Big crush: getting a taste for hands-on winemaking

"Everyone is encouraged to come along and help plunge the grapes," says Alex Retief (left), with fellow winemaker Ed Swift.
"Everyone is encouraged to come along and help plunge the grapes," says Alex Retief (left), with fellow winemaker Ed Swift. Photo: Sasha Woolley

Forget ordinary, cellar door wine tastings and cheese platters.

Interest in hands-on winemaking experience has grown in recent years with a range of NSW wineries offering weekends, classes or bespoke tutorials to give enthusiasts a taste of the grape-to-bottle experience.

Winemaker Jacob Stein of Robert Stein Wines has hosted an annual Footcrush Feast event in Mudgee for the past five years.

“It generally draws a younger crowd and they're quite interested in the winemaking," he says.

Stein gives a guided tour of the vineyard as part of the event. Guests then get to plunge the red grapes - mixing the grape skins back into the juice - before taking off their shoes for the main event, stomping the shiraz grapes to extract the juice.

"People don't normally get to see behind the winemaker doors,” he says.

Hungerford Hill's Get Down and Dirty weekend has grown from one event of 30 people to two events with around 90 at each over the past decade. Last year's event at the Hunter Valley winery involved grape stomping.

If you're not keen to leave the city limits, Nomad and Bourke Street Bakery will both be making wine on-site in the coming weeks with customers welcome to lend a hand.

Bourke Street Bakery turned their Potts Point cafe into a "micro winery" last year with the help of winemaker Alex Retief.

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"The whole idea was to have a bit of fun, but we noticed immediately it was a great point of interest for customers,” the bakery's co-owner David McGuiness says.

This year Nomad is getting involved and Reteif says he hopes to have half a ton of grapes at both venues in the coming weeks.

“Everyone is encouraged to come along and help plunge the grapes,” says Retief.

There will be events around pressing the wine and then bottling it later in the year, he says. The wine will sit in vats at both venues during throughout the process.

“It's a great experience to get people talking about wine, and just be a part of the process,” says Retief.

WHERE TO GET INVOLVED

Nomad, Surry Hills and Bourke Street Bakery, Potts Point

Event times and prices TBA, keep an eye on each venue's Facebook and Twitter accounts in the coming weeks.

Brokenwood Wines, Hunter Valley

Get Your Hands Dirty, February 14, $120 per person, bookings essential, brokenwood.com.au

This whole day event covers the entire winemaking process. Participants will start the day picking fruit from the vineyard, followed by a winery tour guided by the winemaker. People will then get a chance to stomp the grapes before having a barbecue lunch.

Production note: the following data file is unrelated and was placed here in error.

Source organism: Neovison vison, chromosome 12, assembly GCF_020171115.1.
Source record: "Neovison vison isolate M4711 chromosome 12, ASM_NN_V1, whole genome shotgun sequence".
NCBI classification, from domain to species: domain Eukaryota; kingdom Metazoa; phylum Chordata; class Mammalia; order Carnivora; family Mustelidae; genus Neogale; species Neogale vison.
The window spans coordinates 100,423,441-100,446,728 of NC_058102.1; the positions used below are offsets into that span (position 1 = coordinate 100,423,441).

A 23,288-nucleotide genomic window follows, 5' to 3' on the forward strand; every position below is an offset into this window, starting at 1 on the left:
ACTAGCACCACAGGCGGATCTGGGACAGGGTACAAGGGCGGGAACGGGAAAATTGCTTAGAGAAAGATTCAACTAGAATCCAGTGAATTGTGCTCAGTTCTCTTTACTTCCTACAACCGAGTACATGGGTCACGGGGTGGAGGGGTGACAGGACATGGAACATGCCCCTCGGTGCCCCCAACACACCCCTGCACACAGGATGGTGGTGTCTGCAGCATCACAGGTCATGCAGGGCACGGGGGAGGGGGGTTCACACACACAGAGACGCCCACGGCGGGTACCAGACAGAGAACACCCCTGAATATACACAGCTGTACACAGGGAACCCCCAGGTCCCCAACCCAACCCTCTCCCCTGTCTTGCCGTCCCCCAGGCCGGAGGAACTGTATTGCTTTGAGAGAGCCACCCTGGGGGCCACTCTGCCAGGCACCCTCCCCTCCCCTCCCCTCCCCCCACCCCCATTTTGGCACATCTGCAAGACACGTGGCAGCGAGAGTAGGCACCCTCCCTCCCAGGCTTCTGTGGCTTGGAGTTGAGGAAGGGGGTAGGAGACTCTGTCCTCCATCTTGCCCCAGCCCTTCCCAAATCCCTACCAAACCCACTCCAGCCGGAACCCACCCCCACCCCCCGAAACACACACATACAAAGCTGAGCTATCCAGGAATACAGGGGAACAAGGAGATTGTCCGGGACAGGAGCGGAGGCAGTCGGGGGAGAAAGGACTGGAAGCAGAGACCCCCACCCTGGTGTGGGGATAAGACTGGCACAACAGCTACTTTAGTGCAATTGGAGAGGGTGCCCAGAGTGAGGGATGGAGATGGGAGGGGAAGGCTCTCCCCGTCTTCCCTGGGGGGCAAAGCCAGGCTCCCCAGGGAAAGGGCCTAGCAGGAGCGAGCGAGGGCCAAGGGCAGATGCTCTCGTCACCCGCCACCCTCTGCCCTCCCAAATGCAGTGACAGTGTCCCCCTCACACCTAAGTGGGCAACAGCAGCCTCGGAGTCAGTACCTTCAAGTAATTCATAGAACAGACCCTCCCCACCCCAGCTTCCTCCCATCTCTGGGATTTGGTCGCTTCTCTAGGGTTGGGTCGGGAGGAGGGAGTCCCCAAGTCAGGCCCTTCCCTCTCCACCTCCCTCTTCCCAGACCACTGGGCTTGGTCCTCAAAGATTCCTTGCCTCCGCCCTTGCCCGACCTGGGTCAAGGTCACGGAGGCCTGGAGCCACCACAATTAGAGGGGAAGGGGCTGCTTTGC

Hermitage Road Cellars, Hunter Valley

Hunter Valley Wine School, run daily, $50 per person, hunterresort.com.au

This wine course starts with a tour of the vineyard followed by a presentation on the winemaking process and a lesson in sensory evaluation. Participants will learn about the different wine making elements and how they affect flavour by tasting different wines. The whole lesson from vineyard to tasting lasts around two hours and each person receives a certificate at the end.

Hungerford Hill, Hunter Valley

Get Down and Dirty, March 8, $60 per person, hungerfordhill.com.au

As outlined in the story above. After the tour guests will have lunch, which includes wine.

Robert Stein Wines, Mudgee

Footcrush Feast, March 22, $150 per person, robertstein.com.au

As outlined in the story above. The grape juice that's produced is turned into a very small vintage, which visitors can taste and buy the following year. Guests also receive dinner, wine and canapes with the ticket price.

Yarrh Wines, Canberra

Free event, April 5-6, no bookings necessary, yarrhwines.com.au

As part of the Canberra District Wine Harvest Festival, Yarrh Wines will be holding free grape stomping events. Visitors get to help stomp the grapes into juice, which the winery will then ferment and turn into wine. People can then purchase the wine, called Walk the Plonk, from the winery the following year.

Canobolas-Smith Wines, Orange

Free event, April 5-6, no bookings necessary, canobolassmithwines.com.au

Canobolas-Smith is hosting a free “froth and bubble” event to coincide with Orange's annual F.O.O.D Week. Visitors can taste the latest vintage as it's fermenting, as well as the previous year's wines. During a tour of the winery visitors can help hand plunge the fermenting juice and those keen enough can also foot paddle, a more traditional way to mix the grape skins back in with the wine.

Cargo Road Wines, Orange

Bespoke events throughout the year, cargoroadwines.com.au

Owner James Sweetapple runs private one-on-one experiences where people work beside him during vintage, and help with everything from harvest to making the wine. Sweetapple plans to host group events where people can immerse themselves in the winemaking experience, and will post days on his website.

The NSW Food and Wine Festival runs from February 21 to March 21 and includes the popular Cellar Door in Sydney's Hyde Park. For details: nswfoodandwine.com.au.